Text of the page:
An irony of facebook's situation.

Sheryl got her MBA at Harvard. One of the most famous cases (Extra Strength Tylenol) in one of the most famous classes (Business History) she took: in 1982, someone put cyanide in Extra Strength Tylenol capsules and killed 7 people in Chicago.

What do you do when someone turns your product into a weapon? When they use the system you built to harm? James Burke, CEO of J&J, was shockingly open with the public, he pulled the product and made significant packaging changes to make product safer (but not tamper-proof).
He over-shared every step along the way re investigation, redesign, stood up as both CEO and human. The reintroduction of new Extra Strength Tylenol succeeded. Burke saved the brand.
But four years later it happened again. A killer put cyanide in the capsules, this time a woman in Yonkers died. Same CEO, Burke, pulled the product again, completely changed the form factor from capsule to caplet and relaunched *again*. It worked *again*. How'd they do that?
Burke (CEO) tapped J&Js goodwill bank account w/ the public. Two big withdrawals from that bank account in four years + 8 dead bodies! But his honesty, openness, humanity (choked up about the deaths more than once), humility kept the goodwill bank balance positive the whole time.
I'm sure Sheryl aced that case on Extra Strength Tylenol and the biz history class. If I remember right, she aced everything at Harvard.

And if ever you want to see the difference between school work and real work, it's right here. Real work is harder.
If you're wishing a punishment for Mark or Sheryl for slowness, tone-deafness, obsession with how *they* appear to the public rather than what's right for colleagues and users, don't bother.
My hunch is they are suffering plenty. When people who crave public worship get the opposite, that's a punishment like poison to them.
Avoid this pain. Be like Burke. Be human, say the truth no matter how it makes you look, invest in your goodwill bank account w/ public, fix the product. And even if it's a mask, speak out like you feel *something* about the people who suffer because your product was abused.
What I see and hear from people who know inside and outside the company, Mark and Sheryl have done just the opposite of what Burke did. Which is sad because at least one of them had a practice run on this case back in the late 90s.
If you are lucky enough to do the Burke case in school, or the now-inevitable Sheryl Sandberg case(s) on this mess, take good notes. If you get your career heart's desire, you might find the notes helpful.

More from Tech

Recently, the @CNIL issued a decision regarding the GDPR compliance of an unknown French adtech company named "Vectaury". It may seem like small fry, but the decision has potential wide-ranging impacts for Google, the IAB framework, and today's adtech. It's thread time! 👇

It's all in French, but if you're up for it you can read:
• Their blog post (lacks the most interesting details):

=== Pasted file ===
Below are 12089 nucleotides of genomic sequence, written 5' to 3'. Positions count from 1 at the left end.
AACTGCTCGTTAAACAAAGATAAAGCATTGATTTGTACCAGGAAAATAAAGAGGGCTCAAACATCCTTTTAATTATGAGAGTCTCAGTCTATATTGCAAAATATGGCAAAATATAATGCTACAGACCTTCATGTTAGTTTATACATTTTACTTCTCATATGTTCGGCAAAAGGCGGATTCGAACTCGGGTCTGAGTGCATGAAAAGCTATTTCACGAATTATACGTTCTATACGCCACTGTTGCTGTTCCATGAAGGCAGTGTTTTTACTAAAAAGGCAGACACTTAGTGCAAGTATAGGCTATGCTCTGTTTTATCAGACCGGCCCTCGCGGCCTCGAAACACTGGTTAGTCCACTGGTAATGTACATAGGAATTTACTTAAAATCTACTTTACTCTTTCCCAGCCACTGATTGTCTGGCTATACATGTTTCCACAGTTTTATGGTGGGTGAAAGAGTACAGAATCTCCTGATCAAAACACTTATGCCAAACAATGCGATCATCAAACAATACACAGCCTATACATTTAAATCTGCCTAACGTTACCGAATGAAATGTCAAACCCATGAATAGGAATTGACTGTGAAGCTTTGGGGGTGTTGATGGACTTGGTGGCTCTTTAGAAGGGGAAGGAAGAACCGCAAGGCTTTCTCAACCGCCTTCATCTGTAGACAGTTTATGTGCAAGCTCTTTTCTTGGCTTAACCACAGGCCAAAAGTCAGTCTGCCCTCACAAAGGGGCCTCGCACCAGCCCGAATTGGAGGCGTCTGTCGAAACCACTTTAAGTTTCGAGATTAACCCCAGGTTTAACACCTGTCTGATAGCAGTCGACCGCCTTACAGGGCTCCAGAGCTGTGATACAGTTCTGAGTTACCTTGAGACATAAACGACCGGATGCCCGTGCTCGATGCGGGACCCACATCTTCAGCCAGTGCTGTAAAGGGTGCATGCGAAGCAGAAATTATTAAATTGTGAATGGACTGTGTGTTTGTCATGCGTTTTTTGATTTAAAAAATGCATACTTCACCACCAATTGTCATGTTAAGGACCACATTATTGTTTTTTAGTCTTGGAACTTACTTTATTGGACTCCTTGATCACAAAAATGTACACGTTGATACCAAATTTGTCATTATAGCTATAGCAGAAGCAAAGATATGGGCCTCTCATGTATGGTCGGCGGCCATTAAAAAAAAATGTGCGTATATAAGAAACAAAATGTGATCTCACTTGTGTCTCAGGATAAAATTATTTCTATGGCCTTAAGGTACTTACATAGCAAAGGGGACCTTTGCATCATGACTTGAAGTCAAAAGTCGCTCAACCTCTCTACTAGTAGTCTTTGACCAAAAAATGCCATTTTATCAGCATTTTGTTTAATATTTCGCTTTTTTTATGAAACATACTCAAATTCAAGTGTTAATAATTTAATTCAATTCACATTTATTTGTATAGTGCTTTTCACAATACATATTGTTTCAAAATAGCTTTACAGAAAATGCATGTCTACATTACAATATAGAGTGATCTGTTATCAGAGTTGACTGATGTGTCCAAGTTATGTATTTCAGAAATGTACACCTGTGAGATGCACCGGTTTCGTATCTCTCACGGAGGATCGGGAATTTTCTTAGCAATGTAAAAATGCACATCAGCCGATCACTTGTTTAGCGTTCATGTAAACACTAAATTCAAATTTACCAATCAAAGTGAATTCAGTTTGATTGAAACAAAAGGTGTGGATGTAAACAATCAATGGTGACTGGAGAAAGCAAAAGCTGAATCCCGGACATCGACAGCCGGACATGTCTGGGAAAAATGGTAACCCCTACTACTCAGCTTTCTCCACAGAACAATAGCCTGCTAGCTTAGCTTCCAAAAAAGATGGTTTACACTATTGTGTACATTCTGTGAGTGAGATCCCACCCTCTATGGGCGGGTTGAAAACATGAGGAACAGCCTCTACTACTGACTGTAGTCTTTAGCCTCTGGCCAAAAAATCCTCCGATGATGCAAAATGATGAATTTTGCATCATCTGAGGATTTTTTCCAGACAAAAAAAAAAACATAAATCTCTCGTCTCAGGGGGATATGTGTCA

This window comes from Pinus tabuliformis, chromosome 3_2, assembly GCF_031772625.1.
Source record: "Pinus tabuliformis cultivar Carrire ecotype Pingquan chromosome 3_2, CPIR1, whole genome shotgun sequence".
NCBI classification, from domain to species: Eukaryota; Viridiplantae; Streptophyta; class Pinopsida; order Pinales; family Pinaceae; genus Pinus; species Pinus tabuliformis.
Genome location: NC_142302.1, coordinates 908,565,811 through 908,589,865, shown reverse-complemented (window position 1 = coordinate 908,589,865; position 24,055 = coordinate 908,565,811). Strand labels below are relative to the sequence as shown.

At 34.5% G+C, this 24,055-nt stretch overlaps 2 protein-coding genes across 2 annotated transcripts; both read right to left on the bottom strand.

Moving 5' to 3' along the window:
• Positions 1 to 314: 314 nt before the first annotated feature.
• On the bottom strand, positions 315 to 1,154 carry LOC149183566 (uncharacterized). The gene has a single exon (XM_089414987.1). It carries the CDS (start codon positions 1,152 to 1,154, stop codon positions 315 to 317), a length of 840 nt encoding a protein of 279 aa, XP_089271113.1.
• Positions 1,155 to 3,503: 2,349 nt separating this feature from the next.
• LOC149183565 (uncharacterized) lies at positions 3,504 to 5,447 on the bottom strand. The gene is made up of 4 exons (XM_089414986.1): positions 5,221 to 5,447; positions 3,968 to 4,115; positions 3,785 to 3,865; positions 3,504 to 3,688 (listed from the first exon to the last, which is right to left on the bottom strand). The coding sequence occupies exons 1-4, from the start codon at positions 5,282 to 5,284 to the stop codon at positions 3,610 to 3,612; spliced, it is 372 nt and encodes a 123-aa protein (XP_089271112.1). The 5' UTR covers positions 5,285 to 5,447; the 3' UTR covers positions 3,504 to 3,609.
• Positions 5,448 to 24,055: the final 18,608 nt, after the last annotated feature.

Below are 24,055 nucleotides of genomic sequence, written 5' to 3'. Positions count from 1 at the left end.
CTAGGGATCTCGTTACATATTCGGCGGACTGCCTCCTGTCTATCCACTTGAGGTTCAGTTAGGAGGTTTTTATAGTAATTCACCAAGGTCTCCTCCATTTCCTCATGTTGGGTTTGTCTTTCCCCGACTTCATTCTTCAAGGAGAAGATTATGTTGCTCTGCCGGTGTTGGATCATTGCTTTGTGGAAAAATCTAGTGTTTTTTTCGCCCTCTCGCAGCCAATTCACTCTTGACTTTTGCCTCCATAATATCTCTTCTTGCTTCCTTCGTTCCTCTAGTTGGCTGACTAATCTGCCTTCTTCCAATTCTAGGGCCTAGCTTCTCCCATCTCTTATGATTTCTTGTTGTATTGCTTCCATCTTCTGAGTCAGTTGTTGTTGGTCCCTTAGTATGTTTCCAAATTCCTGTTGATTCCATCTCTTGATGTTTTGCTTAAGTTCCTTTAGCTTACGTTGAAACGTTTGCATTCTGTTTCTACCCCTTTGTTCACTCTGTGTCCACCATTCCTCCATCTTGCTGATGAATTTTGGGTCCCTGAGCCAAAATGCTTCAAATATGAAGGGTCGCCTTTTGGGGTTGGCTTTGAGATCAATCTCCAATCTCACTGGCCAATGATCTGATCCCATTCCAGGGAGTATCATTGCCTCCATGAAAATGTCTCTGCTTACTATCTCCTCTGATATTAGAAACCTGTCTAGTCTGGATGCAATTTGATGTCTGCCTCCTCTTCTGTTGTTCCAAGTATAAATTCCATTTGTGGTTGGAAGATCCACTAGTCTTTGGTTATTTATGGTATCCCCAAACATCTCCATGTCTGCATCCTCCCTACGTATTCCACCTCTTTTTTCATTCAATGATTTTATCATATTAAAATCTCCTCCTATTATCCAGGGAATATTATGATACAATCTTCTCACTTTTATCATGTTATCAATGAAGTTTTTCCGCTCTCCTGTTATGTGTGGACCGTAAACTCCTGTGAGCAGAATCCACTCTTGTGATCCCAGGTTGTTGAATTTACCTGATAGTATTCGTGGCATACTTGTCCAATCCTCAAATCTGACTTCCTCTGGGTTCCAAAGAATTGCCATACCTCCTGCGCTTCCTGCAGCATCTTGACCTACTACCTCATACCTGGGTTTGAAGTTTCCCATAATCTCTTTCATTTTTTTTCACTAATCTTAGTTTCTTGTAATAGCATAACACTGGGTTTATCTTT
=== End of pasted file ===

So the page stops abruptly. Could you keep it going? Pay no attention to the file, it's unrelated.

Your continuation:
• Their high-level legal decision:
• The full notification:

I've read it so you needn't!

Vectaury was collecting geolocation data in order to create profiles (eg. people who often go to this or that type of shop) so as to power ad targeting. They operate through embedded SDKs and ad bidding, making them invisible to users.

The @CNIL notes that profiling based off of geolocation presents particular risks since it reveals people's movements and habits. As risky, the processing requires consent — this will be the heart of their assessment.

Interesting point: they justify the decision in part because of how many people COULD be targeted in this way (rather than how many have — though they note that too). Because it's on a phone, and many have phones, it is considered large-scale processing no matter what.
There has been a lot of discussion about negative emissions technologies (NETs) lately. While we need to be skeptical of assumed planetary-scale engineering and wary of moral hazard, we also need much greater RD&D funding to keep our options open. A quick thread: 1/10

Energy system models love NETs, particularly for very rapid mitigation scenarios like 1.5C (where the alternative is zero global emissions by 2040)! More problematically, they also like tons of NETs in 2C scenarios where NETs are less essential. 2/10

In model world the math is simple: very rapid mitigation is expensive today, particularly once you get outside the power sector, and technological advancement may make later NETs cheaper than near-term mitigation after a point. 3/10

This is, of course, problematic if the aim is to ensure that particular targets (such as well-below 2C) are met; betting that a "backstop" technology that does not exist today at any meaningful scale will save the day is a hell of a moral hazard. 4/10

Many models go completely overboard with CCS, seeing a future resurgence of coal and a large part of global primary energy occurring with carbon capture. For example, here is what the MESSAGE SSP2-1.9 scenario shows: 5/10

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